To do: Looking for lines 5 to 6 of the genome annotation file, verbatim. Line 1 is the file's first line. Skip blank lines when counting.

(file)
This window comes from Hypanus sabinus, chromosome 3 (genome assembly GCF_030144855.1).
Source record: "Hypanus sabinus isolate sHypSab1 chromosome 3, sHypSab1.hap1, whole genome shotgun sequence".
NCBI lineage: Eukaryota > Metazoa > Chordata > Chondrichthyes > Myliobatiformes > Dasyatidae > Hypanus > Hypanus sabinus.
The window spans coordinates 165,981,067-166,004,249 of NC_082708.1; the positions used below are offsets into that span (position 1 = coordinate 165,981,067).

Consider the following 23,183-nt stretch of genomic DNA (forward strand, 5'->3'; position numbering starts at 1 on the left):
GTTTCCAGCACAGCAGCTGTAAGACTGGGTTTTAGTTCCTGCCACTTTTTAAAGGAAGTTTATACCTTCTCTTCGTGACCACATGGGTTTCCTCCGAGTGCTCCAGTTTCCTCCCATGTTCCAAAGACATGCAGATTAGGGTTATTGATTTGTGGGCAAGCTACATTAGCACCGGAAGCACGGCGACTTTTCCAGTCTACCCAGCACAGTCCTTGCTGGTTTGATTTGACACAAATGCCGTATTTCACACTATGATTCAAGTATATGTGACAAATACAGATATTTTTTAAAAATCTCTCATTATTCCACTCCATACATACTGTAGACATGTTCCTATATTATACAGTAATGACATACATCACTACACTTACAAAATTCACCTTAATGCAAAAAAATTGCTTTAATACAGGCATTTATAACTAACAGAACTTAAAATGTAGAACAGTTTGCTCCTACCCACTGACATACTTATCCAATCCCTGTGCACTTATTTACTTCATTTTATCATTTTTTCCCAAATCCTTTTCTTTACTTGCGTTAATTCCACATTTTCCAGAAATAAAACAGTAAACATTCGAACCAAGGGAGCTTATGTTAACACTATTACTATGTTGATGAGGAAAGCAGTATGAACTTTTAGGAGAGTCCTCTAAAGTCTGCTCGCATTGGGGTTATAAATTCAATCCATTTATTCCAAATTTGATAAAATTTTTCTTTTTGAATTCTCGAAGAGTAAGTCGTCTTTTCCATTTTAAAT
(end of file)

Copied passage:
Consider the following 23,183-nt stretch of genomic DNA (forward strand, 5'->3'; position numbering starts at 1 on the left):
GTTTCCAGCACAGCAGCTGTAAGACTGGGTTTTAGTTCCTGCCACTTTTTAAAGGAAGTTTATACCTTCTCTTCGTGACCACATGGGTTTCCTCCGAGTGCTCCAGTTTCCTCCCATGTTCCAAAGACATGCAGATTAGGGTTATTGATTTGTGGGCAAGCTACATTAGCACCGGAAGCACGGCGACTTTTCCAGTCTACCCAGCACAGTCCTTGCTGGTTTGATTTGACACAAATGCCGTATTTCACACTATGATTCAAGTATATGTGACAAATACAGATATTTTTTAAAAATCTCTCATTATTCCACTCCATACATACTGTAGACATGTTCCTATATTATACAGTAATGACATACATCACTACACTTACAAAATTCACCTTAATGCAAAAAAATTGCTTTAATACAGGCATTTATAACTAACAGAACTTAAAATGTAGAACAGTTTGCTCCTACCCACTGACATACTTATCCAATCCCTGTGCACTTATTTACTTCATTTTATCATTTTTTCCCAAATCCTTTTCTTTACTTGCGTTAATTCCACATTTTCCAGAAATAAAACAGTAAACATTCGAACCAAGGGAGCTTATGTTAACACTATTACTATGTTGATGAGGAAAGCAGTATGAACTTTTAGGAGAGTCCTCTAAAGTCTGCTCGCATTGGGGTTATAAATTCAATCCATTTATTCCAAATTTGATAAAATTTTTCTTTTTGAATTCTCGAAGAGTAAGTCGTCTTTTCCATTTTAAAT